4. Daily News (Kingston, ON), June 6, 1872. Collision - The schooners Camanche and Dominion, bound up from Kingston to the Welland Canal, collided on the lake on Tuesday with such violence as to knock in the stem of the Camanche. Both vessels were damaged to such an extent that they go on the dock for repairs.
  5. Oswego Palladium, Friday, November 21, 1879. Capt. O'Hagan of the schooner Dominion which parted her anchor chains at South Bay yesterday morning and went ashore at Ford's shoal, three miles above this city, returned from the vessel at eight A. M., today. He was looking after his effects and says he was struck by the sea and washed off. He reports the seas very heavy and the schooner pounding hard. She is lying broadside against the beach in four feet of water at the bow and two feet at the stern. Her foremast has gone through the bottom and the rigging is loose. The captain thinks her bottom is pretty well pounded out of her and that she is fast breaking up. The Dominion is registered as follows for 1879: Tonnage, 89; built at Wellington by D. Tait in August, 1867; owned by E. Flynn & S.; hailed from Napanee; valued at $ 2,000; classes B 2; remarks -- flat'; no bilge pumps; repaired in 1876. As stated yesterday, captain O'Hagan says that he with E. W. Rathbun owns the Dominion; that she was valued at $ 1,800, and was insured for $ 1,000 in the Western of Toronto.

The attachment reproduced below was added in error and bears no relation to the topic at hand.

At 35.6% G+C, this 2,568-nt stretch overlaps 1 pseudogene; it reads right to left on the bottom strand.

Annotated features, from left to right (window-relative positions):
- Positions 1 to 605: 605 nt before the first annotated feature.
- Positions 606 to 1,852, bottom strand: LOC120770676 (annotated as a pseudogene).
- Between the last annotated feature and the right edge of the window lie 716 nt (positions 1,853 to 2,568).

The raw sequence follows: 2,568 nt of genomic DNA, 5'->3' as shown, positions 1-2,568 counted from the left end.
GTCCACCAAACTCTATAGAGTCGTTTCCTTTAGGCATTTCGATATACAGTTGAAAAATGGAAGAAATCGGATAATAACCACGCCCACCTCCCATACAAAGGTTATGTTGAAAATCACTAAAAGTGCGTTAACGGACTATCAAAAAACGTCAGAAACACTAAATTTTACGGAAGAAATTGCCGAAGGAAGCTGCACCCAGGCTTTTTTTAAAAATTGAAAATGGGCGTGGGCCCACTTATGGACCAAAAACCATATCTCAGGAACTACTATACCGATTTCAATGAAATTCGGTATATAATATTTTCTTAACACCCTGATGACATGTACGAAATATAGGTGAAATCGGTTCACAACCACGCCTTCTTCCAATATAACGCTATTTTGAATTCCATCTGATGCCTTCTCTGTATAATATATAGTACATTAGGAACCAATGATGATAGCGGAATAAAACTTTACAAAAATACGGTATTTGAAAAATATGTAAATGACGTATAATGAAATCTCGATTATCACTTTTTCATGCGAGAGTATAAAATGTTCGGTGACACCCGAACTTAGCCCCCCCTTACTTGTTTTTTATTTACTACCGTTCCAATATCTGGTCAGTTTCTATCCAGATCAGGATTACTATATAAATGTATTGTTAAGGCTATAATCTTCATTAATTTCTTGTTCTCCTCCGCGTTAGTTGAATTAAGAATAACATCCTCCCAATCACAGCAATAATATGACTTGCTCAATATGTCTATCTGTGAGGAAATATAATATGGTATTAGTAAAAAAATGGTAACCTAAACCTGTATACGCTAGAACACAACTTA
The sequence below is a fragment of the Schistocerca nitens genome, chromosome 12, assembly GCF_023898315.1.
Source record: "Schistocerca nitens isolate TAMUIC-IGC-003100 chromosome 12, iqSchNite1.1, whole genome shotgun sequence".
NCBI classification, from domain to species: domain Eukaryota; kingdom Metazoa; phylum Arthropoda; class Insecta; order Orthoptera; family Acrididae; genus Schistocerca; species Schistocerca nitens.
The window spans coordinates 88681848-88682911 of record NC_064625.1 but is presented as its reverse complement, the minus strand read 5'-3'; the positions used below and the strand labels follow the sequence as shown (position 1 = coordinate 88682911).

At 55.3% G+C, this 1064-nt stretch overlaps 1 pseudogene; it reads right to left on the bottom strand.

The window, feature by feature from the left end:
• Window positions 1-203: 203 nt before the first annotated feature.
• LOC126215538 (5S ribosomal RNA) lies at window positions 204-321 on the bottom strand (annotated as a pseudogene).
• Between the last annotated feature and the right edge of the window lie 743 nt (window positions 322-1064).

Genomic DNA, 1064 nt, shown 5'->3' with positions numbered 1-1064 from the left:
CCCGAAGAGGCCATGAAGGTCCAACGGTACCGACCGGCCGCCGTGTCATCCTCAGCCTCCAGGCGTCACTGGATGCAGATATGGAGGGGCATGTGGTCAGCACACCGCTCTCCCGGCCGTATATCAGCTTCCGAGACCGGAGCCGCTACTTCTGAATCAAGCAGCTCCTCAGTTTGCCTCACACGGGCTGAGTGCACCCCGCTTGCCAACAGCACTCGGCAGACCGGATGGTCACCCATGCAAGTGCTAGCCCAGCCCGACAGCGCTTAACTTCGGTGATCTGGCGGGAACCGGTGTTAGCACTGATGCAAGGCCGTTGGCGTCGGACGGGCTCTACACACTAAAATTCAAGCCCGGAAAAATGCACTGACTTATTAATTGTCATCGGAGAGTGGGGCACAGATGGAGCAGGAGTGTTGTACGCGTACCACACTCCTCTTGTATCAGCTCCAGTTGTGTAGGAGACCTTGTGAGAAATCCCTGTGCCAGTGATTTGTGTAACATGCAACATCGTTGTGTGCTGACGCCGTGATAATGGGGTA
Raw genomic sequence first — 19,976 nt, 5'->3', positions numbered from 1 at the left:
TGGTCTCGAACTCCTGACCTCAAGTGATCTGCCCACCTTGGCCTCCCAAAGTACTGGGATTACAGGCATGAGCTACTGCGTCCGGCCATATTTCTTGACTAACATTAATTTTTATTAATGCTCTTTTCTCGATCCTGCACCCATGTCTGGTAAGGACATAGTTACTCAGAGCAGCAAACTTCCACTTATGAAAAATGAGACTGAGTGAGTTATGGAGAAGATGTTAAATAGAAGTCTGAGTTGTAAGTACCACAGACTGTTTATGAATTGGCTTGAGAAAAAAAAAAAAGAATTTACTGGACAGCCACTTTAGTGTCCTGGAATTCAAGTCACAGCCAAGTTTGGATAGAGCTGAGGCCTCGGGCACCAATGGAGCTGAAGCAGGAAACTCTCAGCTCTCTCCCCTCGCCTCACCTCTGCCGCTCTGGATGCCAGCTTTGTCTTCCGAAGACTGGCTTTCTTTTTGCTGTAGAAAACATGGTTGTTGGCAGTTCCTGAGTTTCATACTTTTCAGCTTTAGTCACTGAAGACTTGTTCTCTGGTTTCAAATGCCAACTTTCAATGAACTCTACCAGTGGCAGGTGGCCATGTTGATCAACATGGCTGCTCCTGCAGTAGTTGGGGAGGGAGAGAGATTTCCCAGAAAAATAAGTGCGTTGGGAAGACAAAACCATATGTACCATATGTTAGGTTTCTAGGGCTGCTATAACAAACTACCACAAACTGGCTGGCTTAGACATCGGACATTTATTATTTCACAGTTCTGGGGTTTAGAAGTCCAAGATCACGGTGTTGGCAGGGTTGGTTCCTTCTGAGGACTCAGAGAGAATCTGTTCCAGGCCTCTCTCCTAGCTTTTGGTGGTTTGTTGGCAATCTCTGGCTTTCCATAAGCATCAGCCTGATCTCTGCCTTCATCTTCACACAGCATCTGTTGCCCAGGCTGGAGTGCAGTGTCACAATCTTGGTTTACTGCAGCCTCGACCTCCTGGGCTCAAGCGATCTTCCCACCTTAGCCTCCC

6. Daily British Whig, Nov. 24, 1879. [Note: this followed up on the Oswego Palladium article above.] There are over sixty vessels at Oswego windbound. Many have been detained for nine days. The schr. White Oak was the first to venture out. The captain regrets it now. The schooner, loaded with coal for Mr. Jas. Swift, arrived this morning pretty well strained. She left Oswego yesterday morning, and after she had been about fifteen miles out a terrific gale from the west struck her, tearing her sails into shreds, and demolishing the jib-boom. The ruined sails are the standing jib, flying jib, gib topsail. The water was rolling tremendously, and every wave dashed over the deck. The Captain, (Mr. J. Dix) says that it was the worst storm he ever experienced. As soon as the water came over the deck it froze, and had it not been that the crew had a sack of salt on board the sailors could not have moved around. None of the tars could ascend the rigging to take down the sails, and they were consequently allowed to flap themselves into pieces.

References and source notes

(1) Picton Register
(4-9) Many of the contemporary newspaper cuttings can be found at Maritime History of the Great Lakes, Newspaper Transcriptons

Picton built ships

The research and preparation of many of these data sheets was carried out by K.C. We extend our thanks to him.

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Source notes are listed at the end of the data.